Adorable baby dinosaur’s footprint is just 6cm long and is the smallest stegosaur print EVER found

Dino-mite find! Adorable baby dinosaur’s footprint discovered in China is just 6cm long and is the smallest stegosaur print EVER found

  • Footprint was found in the Xinjiang Province in northwestern China by experts  
  • It measures just 2.24 inches (5.7cm) long and is thought to belong to a stegosaur 
  • Expect that the animal that made it was a baby stegosaur with family members 

A tiny footprint belonging to a baby dinosaur has been discovered in China.

The imprint measures just 2.24 inches (5.7cm) long and the exact species that made it remains unknown, but it is thought to be a diminutive stegosaur.

The most famous stegosaur is the Stegosaurus, a 21 foot-long,plant-eating giant known for its protruding backplates and mace-like tail.

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A footprint found in China is thought to belong to a baby stegosaur, xperts believe it would be armoured and have a spiked tail, just like the enormous adults (pictured, artist’s impression) 

Pictured, an asult stegosaur footprint whic measures around 30cm long

Pictured, the tiny stegosaur footprint, believed to be the smallest stegosaur footprint ever found

Pictured right, the tiny stegosaur footprint which was found in China.  It is shorter than the 12inch (30cm) footprints of the much larger adult stegosaur footprints also found at the site (left), indicating young stegosaurs may have walked on their toes, like birds and cats 

Dr Anthony Romilla, a co-author of the study from the University of Queensland, said: ‘This footprint was made by a herbivorous, armoured dinosaur known broadly as a stegosaur – the family of dinosaurs that includes the famed stegosaurus. 

‘Like the stegosaurus, this little dinosaur probably had spikes on its tail and bony plates along its back as an adult.’

Researchers who found the footprint in the Lower Cretaceous Tugulu Group of Xinjiang Province, China, say the footprint was found near much larger versions. 

The international team of paleontologists say this indicates the dinosaur was likely surrounded by older, fully grown family members.

Writing in their scientific paper, published in the journal Palaios, the experts say they pesume the track was made by a dinosaur known as ichnogenus Deltapodus.

They say the other footprints nearby are around six times larger and the baby imprint is ‘the smallest convincing example of a Deltapodus currently known’.

Finding a stegosaur footprint smaller than around five inches (12cm) is very rare, with the previous smallest ever discovered being 3.13inches (8cm) long.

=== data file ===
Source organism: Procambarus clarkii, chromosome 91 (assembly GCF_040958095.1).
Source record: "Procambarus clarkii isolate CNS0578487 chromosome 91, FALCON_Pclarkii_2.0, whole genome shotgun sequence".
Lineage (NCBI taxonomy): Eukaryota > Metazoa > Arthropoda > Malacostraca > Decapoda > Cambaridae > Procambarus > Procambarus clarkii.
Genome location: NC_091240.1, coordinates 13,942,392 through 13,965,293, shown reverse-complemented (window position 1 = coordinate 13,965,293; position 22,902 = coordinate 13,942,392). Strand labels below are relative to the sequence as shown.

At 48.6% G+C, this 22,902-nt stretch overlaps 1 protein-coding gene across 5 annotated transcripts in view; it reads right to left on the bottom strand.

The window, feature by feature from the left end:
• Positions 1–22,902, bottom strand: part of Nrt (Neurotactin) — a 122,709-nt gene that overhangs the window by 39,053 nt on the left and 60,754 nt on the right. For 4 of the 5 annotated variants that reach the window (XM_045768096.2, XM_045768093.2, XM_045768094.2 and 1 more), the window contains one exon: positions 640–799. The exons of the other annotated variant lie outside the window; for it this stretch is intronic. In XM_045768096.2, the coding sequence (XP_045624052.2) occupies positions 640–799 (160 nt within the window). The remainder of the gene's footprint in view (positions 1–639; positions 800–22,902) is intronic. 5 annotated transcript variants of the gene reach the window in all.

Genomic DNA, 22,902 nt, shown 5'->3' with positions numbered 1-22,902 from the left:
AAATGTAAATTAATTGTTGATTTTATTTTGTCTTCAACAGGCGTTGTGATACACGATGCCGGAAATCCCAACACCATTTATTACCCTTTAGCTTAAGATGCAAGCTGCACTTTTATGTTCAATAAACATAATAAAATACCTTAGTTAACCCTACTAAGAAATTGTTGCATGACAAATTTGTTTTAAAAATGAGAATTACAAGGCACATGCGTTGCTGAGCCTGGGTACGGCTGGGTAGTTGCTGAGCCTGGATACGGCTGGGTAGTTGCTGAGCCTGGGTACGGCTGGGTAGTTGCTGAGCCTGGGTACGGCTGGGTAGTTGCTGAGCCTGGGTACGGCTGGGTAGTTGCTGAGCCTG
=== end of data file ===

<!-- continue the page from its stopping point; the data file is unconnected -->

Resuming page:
The footprint has three short, wide, round toe impressions which researchers believe is proof that it belongs to a stegosaur.

Pictured, analysis of the small footprint (left) reveals the three, small, rounded toes of stegosaurs

Pictured, analysis of the small footprint (left) reveals the three, small, rounded toes of stegosaurs 

They also say its shape reveals young stegosaurs had a different gait to the much heftier adults. 

Adult tracks are elongated which means the giant dinosaurs walked with their heel on the ground, like humans. 

But the baby stegosaur had its heel lifted, indicating it walked on its toes, like a cat or bird, with the bottom of its foot not touching the floor.  

‘The stegosaur could have transitioned to heel-walking as it got older,’ Dr Lida Xing, the paleontologist from the China University of Geosciences in Beijing who found the print, said. 

‘A complete set of tracks of these tiny footprints would provide us with the answer to this question, but unfortunately we only have a single footprint.’  

More than 2.5 BILLION T. Rexes lived on Earth in their 2.5million-year history

Tyrannosaurus rex. Their name means ‘tyrant lizard king’ — and as far as popular culture goes, they certainly ruled the dinosaurs. But just how many were there?

According to experts from California, the answer is a whopping 2.5 billion of the beasts over the 2.5 million years they roamed North America in the Late Cretaceous.

Around 20,000 adult T. rexes were probably alive at any given point during the species’ existence — give or take a factor of ten, the researchers have estimated.

T. rex — along with the rest of the dinosaurs — went extinct in the wake of a devastating asteroid strike on the Earth some 66 million years ago. 


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